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Mol Cell. 2014 Oct 23;56(2):286-297. doi: 10.1016/j.molcel.2014.08.026. Epub 2014 Sep 25.

5mC oxidation by Tet2 modulates enhancer activity and timing of transcriptome reprogramming during differentiation.

Author information

1
Ludwig Institute for Cancer Research, La Jolla, CA 92093-0653, USA.
2
Department of Chemistry and Institute for Biophysical Dynamics, Howard Hughes Medical Institute, The University of Chicago, Chicago, IL 60637, USA.
3
State Key Laboratory of Molecular Biology, Institute of Biochemistry and Cell Biology, Shanghai Institutes for Biological Sciences, Chinese Academy of Sciences, Shanghai 200031, China.
4
Department of Chemistry and Institute for Biophysical Dynamics, Howard Hughes Medical Institute, The University of Chicago, Chicago, IL 60637, USA. Electronic address: chuanhe@uchicago.edu.
5
Ludwig Institute for Cancer Research, La Jolla, CA 92093-0653, USA; Department of Cellular and Molecular Medicine, Institute of Genomic Medicine, and Moores Cancer Center, University of California, San Diego School of Medicine, La Jolla, CA 92093. Electronic address: biren@ucsd.edu.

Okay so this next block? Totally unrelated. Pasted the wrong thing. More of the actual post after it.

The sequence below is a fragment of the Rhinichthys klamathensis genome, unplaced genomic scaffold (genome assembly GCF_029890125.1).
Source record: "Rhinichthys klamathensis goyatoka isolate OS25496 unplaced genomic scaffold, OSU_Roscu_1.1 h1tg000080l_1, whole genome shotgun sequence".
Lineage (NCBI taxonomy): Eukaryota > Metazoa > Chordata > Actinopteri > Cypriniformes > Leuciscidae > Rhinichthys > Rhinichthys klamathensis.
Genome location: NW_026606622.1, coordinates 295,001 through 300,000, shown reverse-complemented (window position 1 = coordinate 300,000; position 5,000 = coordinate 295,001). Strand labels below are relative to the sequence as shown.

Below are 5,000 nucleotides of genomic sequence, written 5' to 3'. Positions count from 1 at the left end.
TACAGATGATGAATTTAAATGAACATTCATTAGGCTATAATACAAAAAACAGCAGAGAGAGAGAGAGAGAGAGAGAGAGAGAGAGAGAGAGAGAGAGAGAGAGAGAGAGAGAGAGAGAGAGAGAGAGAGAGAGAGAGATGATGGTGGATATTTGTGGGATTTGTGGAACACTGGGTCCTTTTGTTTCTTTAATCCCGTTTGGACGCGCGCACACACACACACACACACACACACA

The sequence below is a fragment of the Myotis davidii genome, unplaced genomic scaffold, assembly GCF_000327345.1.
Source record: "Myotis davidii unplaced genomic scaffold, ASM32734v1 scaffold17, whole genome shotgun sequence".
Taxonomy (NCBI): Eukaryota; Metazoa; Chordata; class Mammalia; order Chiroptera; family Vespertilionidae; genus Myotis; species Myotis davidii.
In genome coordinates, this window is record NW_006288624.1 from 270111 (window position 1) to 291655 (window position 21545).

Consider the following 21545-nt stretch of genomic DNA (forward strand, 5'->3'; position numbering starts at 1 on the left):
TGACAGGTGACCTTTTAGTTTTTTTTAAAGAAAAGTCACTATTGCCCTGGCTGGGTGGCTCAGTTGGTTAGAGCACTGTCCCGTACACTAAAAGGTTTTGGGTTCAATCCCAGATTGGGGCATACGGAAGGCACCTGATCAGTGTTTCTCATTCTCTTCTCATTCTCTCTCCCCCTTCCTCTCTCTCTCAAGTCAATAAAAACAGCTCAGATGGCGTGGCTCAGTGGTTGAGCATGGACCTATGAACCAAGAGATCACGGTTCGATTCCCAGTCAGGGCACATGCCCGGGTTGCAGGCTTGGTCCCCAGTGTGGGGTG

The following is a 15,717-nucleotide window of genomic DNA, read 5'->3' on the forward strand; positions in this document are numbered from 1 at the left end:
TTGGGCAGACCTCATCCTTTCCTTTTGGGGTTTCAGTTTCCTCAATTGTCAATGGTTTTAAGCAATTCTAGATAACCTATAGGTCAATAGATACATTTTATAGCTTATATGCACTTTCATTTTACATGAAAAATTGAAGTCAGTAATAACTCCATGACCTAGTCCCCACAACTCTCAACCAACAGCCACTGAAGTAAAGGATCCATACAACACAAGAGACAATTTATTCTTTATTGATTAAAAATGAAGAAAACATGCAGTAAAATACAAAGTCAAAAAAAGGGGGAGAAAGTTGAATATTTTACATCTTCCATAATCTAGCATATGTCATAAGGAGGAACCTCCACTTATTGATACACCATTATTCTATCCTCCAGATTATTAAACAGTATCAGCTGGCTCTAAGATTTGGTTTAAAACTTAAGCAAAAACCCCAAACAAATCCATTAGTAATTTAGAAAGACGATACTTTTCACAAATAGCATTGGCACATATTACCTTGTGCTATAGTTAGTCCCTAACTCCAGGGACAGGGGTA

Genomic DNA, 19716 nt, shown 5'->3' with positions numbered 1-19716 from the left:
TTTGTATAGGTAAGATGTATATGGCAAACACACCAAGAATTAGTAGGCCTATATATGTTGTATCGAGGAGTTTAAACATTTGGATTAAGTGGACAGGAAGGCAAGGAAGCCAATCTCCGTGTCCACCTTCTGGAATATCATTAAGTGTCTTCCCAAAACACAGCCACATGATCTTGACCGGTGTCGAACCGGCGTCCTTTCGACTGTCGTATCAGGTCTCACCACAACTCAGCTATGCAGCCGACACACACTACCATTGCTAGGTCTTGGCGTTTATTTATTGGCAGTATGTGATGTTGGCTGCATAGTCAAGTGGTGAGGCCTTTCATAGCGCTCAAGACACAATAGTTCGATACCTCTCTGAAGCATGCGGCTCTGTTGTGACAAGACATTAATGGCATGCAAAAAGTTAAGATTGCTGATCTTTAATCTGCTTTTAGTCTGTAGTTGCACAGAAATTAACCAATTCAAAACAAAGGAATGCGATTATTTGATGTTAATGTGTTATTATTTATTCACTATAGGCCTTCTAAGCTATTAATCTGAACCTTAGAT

Abstract

In mammals, cytosine methylation (5mC) is widely distributed throughout the genome but is notably depleted from active promoters and enhancers. While the role of DNA methylation in promoter silencing has been well documented, the function of this epigenetic mark at enhancers remains unclear. Recent experiments have demonstrated that enhancers are enriched for 5-hydroxymethylcytosine (5hmC), an oxidization product of the Tet family of 5mC dioxygenases and an intermediate of DNA demethylation. These results support the involvement of Tet proteins in the regulation of dynamic DNA methylation at enhancers. By mapping DNA methylation and hydroxymethylation at base resolution, we find that deletion of Tet2 causes extensive loss of 5hmC at enhancers, accompanied by enhancer hypermethylation, reduction of enhancer activity, and delayed gene induction in the early steps of differentiation. Our results reveal that DNA demethylation modulates enhancer activity, and its disruption influences the timing of transcriptome reprogramming during cellular differentiation.

PMID:
25263596
PMCID:
PMC4319980
DOI:
10.1016/j.molcel.2014.08.026
[Indexed for MEDLINE]
Free PMC Article

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